When it comes to boosted posts, the usual go-to is Facebook – but the same advice can be used on Instagram too, which has a boosted post function that works alongside Facebook (due to their ownership of the platform). This means it’s super easy to do. One that’s often not mentioned in social media tips, but one that’s well worth considering… LinkedIn. Their sponsor function is a little trickier to get to grips with, with extremely specific audience filters that can provide a reach anywhere from hundreds to millions of users – but once you do get a hang of the process, it’s a great way for clients to reach the audience that are exactly right for them. Despite it being a little more costly (a daily sponsored post must be £8.00 minimum), LinkedIn was designed with B2B companies in mind, so if your clients are aiming to reach businesses and business owners, it’s well worth the investment.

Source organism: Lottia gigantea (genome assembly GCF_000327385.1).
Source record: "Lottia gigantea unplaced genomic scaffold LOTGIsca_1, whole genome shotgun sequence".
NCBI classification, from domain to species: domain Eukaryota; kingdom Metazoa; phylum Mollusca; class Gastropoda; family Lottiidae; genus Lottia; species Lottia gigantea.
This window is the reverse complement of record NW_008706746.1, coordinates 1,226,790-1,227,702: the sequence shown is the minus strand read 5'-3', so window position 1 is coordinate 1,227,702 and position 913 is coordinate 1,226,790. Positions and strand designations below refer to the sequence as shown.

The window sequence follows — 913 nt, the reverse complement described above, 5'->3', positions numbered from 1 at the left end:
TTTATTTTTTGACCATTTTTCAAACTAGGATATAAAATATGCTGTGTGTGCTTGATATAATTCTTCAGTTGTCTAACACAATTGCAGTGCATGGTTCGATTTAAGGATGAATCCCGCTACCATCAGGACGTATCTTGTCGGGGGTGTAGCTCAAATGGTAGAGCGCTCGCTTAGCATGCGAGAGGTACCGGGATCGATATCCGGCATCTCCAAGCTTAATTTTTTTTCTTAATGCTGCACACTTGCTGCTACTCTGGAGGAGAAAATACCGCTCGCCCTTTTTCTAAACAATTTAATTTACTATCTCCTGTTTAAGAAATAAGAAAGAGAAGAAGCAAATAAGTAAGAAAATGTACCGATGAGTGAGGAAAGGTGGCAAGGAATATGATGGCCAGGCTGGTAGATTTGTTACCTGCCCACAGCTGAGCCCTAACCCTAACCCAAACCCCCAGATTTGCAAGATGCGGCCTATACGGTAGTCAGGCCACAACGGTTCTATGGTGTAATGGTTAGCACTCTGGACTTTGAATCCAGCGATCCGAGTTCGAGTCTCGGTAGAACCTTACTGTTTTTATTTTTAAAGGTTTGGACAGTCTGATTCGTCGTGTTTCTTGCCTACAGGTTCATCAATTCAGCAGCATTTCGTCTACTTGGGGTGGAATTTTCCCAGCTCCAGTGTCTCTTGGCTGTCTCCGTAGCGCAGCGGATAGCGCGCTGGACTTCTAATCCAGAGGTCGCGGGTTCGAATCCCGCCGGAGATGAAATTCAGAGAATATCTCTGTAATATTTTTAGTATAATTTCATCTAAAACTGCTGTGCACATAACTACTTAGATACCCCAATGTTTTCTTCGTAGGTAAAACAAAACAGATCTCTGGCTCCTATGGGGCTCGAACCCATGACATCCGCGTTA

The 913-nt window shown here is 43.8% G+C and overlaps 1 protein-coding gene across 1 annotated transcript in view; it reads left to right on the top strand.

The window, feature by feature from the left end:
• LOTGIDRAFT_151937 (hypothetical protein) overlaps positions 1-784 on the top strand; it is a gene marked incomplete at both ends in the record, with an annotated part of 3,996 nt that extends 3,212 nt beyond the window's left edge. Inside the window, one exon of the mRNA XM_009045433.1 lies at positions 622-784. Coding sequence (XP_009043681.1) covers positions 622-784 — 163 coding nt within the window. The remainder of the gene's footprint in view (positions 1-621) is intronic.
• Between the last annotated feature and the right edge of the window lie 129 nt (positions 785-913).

Hashtag Phrases, Not Words